Faith Leaders Warn Lawmakers of Worsening Religious Persecution for Catholics and Other Christians in China, Criticize Vatican Agreement

At a hearing this week on Capitol Hill, one pastor said: ‘There is a real price to pay for being a true Christian in China.’

An interfaith discussion is underway with the House Select Committee on the CCP July 12.
An interfaith discussion is underway with the House Select Committee on the CCP July 12. (photo: Christina Herrera / National Catholic Register)

WASHINGTON — Survivors of religious persecution and leaders from Muslim, Christian and Buddhist faith backgrounds warned lawmakers on Capitol Hill Wednesday that the persecution of people of faith by the Chinese Communist Party (CCP) has only grown worse in the past year, as churches are destroyed, people of faith imprisoned, and government efforts to take over church leadership continue.

“There is no freedom of religion in China under the rule of the CCP,” Pastor Pan Yongguang of the Mayflower Church told those gathered at an interfaith discussion of the House Select Committee on the CCP. “There is a real price to pay for being a true Christian in China; and as a pastor, I’m especially aware of it.”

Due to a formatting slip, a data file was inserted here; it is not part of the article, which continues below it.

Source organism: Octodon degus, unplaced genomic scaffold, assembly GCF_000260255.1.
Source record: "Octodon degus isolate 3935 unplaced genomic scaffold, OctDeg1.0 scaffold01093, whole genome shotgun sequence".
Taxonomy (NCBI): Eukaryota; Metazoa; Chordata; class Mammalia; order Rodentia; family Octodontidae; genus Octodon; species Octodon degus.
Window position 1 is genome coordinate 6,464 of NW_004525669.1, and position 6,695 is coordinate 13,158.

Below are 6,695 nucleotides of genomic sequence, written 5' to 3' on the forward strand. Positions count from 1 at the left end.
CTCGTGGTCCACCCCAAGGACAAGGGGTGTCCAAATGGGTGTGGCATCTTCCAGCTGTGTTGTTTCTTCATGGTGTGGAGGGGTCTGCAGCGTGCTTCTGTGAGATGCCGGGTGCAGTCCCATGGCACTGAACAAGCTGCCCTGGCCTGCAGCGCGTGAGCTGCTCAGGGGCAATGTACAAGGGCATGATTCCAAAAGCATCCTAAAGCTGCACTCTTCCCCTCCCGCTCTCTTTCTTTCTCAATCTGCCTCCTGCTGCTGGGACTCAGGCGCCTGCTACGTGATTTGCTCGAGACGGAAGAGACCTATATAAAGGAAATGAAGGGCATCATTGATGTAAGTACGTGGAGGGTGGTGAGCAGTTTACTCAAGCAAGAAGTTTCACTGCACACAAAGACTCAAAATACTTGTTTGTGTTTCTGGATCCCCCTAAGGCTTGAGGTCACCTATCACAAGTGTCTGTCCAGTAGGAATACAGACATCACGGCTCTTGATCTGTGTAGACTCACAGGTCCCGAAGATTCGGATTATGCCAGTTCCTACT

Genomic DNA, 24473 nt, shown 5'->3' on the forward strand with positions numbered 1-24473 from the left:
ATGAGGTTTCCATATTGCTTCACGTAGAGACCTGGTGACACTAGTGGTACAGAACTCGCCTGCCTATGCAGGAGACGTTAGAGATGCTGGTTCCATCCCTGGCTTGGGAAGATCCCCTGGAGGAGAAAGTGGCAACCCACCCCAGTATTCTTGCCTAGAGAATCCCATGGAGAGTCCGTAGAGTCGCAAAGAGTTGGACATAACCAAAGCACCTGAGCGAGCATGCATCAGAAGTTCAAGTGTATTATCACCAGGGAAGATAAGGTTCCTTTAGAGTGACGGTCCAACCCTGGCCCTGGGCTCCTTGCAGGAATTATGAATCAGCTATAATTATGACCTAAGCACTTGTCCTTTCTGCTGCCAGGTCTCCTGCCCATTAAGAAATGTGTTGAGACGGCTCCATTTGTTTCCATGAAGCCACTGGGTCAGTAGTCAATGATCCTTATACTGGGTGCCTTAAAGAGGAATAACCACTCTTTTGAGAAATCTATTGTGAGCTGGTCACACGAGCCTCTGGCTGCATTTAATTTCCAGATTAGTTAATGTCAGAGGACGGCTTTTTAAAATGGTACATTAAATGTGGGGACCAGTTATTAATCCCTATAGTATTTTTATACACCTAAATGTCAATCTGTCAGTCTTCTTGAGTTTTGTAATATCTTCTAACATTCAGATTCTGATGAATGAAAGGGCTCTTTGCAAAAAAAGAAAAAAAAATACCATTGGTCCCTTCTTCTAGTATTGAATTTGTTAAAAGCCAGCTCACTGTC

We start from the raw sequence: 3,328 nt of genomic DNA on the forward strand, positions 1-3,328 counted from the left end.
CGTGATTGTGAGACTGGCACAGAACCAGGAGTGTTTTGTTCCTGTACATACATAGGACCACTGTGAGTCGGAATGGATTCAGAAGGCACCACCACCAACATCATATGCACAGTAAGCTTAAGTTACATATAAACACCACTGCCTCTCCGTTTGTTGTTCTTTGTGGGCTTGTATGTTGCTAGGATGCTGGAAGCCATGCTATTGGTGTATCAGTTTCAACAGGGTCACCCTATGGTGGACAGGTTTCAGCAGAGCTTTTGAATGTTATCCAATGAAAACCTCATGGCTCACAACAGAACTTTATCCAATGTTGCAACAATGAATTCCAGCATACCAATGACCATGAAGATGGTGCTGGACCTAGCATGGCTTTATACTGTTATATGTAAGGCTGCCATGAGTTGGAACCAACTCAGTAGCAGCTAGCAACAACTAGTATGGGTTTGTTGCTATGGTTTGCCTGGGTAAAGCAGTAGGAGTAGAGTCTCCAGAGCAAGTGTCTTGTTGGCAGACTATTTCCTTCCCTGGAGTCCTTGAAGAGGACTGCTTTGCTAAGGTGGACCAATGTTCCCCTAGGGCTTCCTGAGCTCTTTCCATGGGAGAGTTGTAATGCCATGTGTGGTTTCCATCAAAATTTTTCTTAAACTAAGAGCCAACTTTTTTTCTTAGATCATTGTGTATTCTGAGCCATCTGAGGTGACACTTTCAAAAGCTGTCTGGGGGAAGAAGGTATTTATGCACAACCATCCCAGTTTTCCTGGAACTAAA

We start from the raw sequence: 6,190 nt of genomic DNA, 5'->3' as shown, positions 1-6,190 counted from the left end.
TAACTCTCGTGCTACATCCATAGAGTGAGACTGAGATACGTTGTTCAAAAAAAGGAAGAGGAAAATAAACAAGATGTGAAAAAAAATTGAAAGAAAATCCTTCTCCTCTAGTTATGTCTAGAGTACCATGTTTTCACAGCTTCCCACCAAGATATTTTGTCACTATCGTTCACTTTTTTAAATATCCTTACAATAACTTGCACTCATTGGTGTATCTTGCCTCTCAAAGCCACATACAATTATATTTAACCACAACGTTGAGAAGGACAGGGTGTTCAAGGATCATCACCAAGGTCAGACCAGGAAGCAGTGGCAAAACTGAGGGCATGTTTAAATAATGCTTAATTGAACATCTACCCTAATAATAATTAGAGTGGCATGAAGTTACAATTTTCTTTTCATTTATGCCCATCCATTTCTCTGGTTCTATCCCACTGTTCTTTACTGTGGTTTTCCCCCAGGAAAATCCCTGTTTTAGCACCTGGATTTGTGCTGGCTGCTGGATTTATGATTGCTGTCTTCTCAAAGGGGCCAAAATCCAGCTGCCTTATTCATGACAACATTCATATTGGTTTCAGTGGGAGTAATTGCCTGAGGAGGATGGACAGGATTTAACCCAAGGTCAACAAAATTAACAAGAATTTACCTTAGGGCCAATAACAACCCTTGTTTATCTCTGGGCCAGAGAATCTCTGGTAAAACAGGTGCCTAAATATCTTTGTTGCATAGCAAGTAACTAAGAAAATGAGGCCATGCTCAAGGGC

The Protestant pastor was the target of scrutiny by the CCP for receiving instruction and ordination from the Reformed Presbyterian Church in the U.S. that, he said, was viewed as “colluding with anti-Chinese forces overseas” by authorities. He fled the country with his Reformed Presbyterian congregation in 2019, first to South Korea and then Thailand, before being granted asylum in the United States in April 2023. He said that, in China, “churches are often forced to stop services” and “are relocated, banned and closed.”

In China, Pastor Pan told the lawmakers, “religious persecution is often carried out under the guise of crimes against the national security.”

Persecution of Catholics

Frederick Davie, vice chairman of the U.S. Commission on International Religious Freedom, noted in his remarks that persecution has worsened for Catholics in China despite the 2018 agreement China made with the Vatican regarding the appointment of bishops. The specific terms of this agreement have not been disclosed.